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Balancing animal research with animal well-being: establishment of goals and harmonization of approaches.

Weed, James L; Raber, James M.
ILAR J; 46(2): 118-28, 2005.
Inglês | MEDLINE | ID: mdl-15775021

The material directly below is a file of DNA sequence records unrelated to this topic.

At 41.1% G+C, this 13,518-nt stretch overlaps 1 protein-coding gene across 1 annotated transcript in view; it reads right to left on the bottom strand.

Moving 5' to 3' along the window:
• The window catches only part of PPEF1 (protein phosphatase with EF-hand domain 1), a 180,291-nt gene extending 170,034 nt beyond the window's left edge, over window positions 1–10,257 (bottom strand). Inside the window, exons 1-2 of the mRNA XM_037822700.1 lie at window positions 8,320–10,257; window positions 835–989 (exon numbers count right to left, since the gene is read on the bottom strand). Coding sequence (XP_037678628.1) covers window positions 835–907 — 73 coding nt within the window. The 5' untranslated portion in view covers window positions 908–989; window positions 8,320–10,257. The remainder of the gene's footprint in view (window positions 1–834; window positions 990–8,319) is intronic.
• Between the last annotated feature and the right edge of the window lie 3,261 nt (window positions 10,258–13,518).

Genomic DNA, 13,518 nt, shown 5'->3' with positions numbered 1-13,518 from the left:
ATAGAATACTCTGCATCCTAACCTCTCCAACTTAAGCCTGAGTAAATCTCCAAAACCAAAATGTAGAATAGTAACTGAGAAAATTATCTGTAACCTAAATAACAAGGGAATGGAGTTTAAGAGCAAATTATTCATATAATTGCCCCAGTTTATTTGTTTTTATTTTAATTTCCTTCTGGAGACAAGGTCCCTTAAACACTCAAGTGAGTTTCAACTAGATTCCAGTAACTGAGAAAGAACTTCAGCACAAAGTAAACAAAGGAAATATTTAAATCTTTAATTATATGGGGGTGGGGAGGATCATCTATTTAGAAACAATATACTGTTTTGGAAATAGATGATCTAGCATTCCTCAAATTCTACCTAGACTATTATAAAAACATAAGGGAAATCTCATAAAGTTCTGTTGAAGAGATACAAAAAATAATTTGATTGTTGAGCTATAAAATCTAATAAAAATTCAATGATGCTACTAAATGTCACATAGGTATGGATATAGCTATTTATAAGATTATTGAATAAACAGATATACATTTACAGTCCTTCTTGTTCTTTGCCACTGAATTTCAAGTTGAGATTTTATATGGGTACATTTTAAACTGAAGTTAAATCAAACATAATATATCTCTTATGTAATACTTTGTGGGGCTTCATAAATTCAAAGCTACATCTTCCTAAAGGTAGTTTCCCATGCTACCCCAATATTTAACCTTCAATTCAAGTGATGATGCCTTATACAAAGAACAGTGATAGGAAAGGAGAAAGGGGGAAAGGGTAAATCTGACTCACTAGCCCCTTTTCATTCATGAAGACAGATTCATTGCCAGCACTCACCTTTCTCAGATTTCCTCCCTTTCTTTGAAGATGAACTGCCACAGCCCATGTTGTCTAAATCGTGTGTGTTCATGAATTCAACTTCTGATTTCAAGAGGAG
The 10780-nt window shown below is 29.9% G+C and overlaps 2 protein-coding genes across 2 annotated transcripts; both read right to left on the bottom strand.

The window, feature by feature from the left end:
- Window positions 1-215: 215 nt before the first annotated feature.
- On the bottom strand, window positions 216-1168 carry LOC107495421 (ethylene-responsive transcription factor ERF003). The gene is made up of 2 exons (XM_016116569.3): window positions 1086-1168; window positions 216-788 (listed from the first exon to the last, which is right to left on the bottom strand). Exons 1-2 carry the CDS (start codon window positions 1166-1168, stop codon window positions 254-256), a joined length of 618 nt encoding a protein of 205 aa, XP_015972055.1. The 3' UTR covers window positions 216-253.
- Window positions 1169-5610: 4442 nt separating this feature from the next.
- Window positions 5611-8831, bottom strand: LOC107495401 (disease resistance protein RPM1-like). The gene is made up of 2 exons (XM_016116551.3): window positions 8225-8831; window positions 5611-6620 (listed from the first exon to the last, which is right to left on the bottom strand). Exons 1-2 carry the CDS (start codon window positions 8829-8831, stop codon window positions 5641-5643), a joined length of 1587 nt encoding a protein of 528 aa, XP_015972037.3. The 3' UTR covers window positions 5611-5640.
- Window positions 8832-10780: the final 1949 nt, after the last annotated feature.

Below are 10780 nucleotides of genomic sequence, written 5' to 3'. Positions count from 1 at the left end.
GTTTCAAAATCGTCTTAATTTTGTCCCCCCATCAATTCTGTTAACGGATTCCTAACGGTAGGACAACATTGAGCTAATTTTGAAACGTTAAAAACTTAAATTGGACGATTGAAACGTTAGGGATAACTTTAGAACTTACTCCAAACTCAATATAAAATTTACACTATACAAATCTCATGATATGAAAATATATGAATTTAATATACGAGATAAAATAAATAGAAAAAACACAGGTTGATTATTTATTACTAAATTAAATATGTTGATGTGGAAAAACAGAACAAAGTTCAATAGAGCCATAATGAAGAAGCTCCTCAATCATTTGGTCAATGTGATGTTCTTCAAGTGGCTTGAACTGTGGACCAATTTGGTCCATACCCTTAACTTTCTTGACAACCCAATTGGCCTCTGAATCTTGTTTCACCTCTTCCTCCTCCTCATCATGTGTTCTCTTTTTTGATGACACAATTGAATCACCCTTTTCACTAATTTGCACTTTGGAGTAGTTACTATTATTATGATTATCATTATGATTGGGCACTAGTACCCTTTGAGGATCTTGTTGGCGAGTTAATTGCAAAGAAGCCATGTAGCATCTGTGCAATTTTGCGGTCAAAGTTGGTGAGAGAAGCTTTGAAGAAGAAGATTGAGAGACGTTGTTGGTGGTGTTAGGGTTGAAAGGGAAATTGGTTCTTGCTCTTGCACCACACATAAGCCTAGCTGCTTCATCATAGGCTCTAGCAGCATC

A resource is provided for the creation of an institutional program that balances the scientific mission of an institution with the well-being of the animals used in support of the research. The concept of harmonizing scientific goals with animal well-being was first suggested in the early part of the twentieth century and later revitalized in the literature of the 1950s. Harmonization can best be achieved through the promotion of a team initiative. The team should include, at a minimum, the scientist, veterinarian, institutional animal care and use committee, and animal care staff. It is the responsibility of this animal research team to promote and balance the generation of scientifically valid data with animal well-being. The team must strive to minimize or eliminate non-protocol variables that could adversely affect the validity and repeatability of the experimental data. Good experimental design coupled with excellent communication between team members can often minimize or eliminate many variables and result in both better science and animal well-being. To ensure the scientific validity of experimental data, scientists must be aware of the complex nature of the environment in which their animals are maintained. To ensure repeatablity of an experiment, scientists must document and publish both the inanimate and social environments in which their animals are housed. Better documentation of environmental variables and their correlation with experimental results will promote critical knowledge about the relationships between an animal's environment, its well-being, and science.